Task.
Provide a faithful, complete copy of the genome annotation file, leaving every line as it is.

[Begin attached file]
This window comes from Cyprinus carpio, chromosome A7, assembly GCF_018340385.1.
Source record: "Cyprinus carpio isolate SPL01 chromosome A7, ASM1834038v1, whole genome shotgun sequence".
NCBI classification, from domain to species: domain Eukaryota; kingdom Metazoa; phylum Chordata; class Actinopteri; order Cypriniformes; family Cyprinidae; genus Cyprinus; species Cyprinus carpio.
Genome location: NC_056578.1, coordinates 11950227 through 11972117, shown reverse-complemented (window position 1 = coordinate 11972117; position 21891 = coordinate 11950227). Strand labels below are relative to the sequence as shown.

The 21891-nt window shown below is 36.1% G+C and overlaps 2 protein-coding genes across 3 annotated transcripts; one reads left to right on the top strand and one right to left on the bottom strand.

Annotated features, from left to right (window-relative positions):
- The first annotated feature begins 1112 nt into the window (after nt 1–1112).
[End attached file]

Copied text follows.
This window comes from Cyprinus carpio, chromosome A7, assembly GCF_018340385.1.
Source record: "Cyprinus carpio isolate SPL01 chromosome A7, ASM1834038v1, whole genome shotgun sequence".
NCBI classification, from domain to species: domain Eukaryota; kingdom Metazoa; phylum Chordata; class Actinopteri; order Cypriniformes; family Cyprinidae; genus Cyprinus; species Cyprinus carpio.
Genome location: NC_056578.1, coordinates 11950227 through 11972117, shown reverse-complemented (window position 1 = coordinate 11972117; position 21891 = coordinate 11950227). Strand labels below are relative to the sequence as shown.

The 21891-nt window shown below is 36.1% G+C and overlaps 2 protein-coding genes across 3 annotated transcripts; one reads left to right on the top strand and one right to left on the bottom strand.

Annotated features, from left to right (window-relative positions):
- The first annotated feature begins 1112 nt into the window (after nt 1–1112).